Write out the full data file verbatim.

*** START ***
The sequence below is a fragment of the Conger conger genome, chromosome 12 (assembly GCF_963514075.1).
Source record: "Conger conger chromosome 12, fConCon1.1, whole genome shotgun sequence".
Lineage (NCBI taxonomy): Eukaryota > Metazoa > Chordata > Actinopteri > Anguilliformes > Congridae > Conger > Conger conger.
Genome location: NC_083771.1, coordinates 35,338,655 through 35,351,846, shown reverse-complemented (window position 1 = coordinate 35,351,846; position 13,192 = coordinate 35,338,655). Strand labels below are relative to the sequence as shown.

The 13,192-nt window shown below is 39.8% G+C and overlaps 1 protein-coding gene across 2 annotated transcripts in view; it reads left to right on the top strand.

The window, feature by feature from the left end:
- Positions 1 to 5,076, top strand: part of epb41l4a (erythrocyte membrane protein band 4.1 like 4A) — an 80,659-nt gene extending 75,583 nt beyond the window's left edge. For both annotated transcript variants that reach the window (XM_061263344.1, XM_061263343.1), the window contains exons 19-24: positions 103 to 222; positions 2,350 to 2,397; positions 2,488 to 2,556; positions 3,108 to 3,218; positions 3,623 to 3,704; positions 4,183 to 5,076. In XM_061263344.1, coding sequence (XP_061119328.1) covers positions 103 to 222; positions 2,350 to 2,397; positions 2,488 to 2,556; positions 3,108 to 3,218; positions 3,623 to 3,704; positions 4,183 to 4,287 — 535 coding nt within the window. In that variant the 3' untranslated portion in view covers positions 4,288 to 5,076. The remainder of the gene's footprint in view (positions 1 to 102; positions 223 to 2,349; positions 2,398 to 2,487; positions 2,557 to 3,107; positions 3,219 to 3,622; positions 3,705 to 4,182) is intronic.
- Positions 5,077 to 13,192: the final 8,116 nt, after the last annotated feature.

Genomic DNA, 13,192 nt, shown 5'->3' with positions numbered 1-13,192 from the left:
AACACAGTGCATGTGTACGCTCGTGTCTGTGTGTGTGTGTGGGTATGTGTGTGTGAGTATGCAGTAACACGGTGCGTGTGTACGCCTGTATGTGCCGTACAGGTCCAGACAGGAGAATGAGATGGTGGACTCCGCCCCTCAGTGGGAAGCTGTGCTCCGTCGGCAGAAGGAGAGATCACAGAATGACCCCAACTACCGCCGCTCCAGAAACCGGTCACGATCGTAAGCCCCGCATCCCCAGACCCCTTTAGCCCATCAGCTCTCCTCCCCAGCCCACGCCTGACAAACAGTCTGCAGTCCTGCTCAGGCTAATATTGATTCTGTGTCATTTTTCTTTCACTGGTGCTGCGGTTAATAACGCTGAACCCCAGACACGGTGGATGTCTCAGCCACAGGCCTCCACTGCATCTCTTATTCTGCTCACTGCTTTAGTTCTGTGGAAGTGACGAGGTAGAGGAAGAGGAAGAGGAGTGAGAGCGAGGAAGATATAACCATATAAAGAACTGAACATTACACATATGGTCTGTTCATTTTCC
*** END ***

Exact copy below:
The sequence below is a fragment of the Conger conger genome, chromosome 12 (assembly GCF_963514075.1).
Source record: "Conger conger chromosome 12, fConCon1.1, whole genome shotgun sequence".
Lineage (NCBI taxonomy): Eukaryota > Metazoa > Chordata > Actinopteri > Anguilliformes > Congridae > Conger > Conger conger.
Genome location: NC_083771.1, coordinates 35,338,655 through 35,351,846, shown reverse-complemented (window position 1 = coordinate 35,351,846; position 13,192 = coordinate 35,338,655). Strand labels below are relative to the sequence as shown.

The 13,192-nt window shown below is 39.8% G+C and overlaps 1 protein-coding gene across 2 annotated transcripts in view; it reads left to right on the top strand.

The window, feature by feature from the left end:
- Positions 1 to 5,076, top strand: part of epb41l4a (erythrocyte membrane protein band 4.1 like 4A) — an 80,659-nt gene extending 75,583 nt beyond the window's left edge. For both annotated transcript variants that reach the window (XM_061263344.1, XM_061263343.1), the window contains exons 19-24: positions 103 to 222; positions 2,350 to 2,397; positions 2,488 to 2,556; positions 3,108 to 3,218; positions 3,623 to 3,704; positions 4,183 to 5,076. In XM_061263344.1, coding sequence (XP_061119328.1) covers positions 103 to 222; positions 2,350 to 2,397; positions 2,488 to 2,556; positions 3,108 to 3,218; positions 3,623 to 3,704; positions 4,183 to 4,287 — 535 coding nt within the window. In that variant the 3' untranslated portion in view covers positions 4,288 to 5,076. The remainder of the gene's footprint in view (positions 1 to 102; positions 223 to 2,349; positions 2,398 to 2,487; positions 2,557 to 3,107; positions 3,219 to 3,622; positions 3,705 to 4,182) is intronic.
- Positions 5,077 to 13,192: the final 8,116 nt, after the last annotated feature.

Genomic DNA, 13,192 nt, shown 5'->3' with positions numbered 1-13,192 from the left:
AACACAGTGCATGTGTACGCTCGTGTCTGTGTGTGTGTGTGGGTATGTGTGTGTGAGTATGCAGTAACACGGTGCGTGTGTACGCCTGTATGTGCCGTACAGGTCCAGACAGGAGAATGAGATGGTGGACTCCGCCCCTCAGTGGGAAGCTGTGCTCCGTCGGCAGAAGGAGAGATCACAGAATGACCCCAACTACCGCCGCTCCAGAAACCGGTCACGATCGTAAGCCCCGCATCCCCAGACCCCTTTAGCCCATCAGCTCTCCTCCCCAGCCCACGCCTGACAAACAGTCTGCAGTCCTGCTCAGGCTAATATTGATTCTGTGTCATTTTTCTTTCACTGGTGCTGCGGTTAATAACGCTGAACCCCAGACACGGTGGATGTCTCAGCCACAGGCCTCCACTGCATCTCTTATTCTGCTCACTGCTTTAGTTCTGTGGAAGTGACGAGGTAGAGGAAGAGGAAGAGGAGTGAGAGCGAGGAAGATATAACCATATAAAGAACTGAACATTACACATATGGTCTGTTCATTTTCC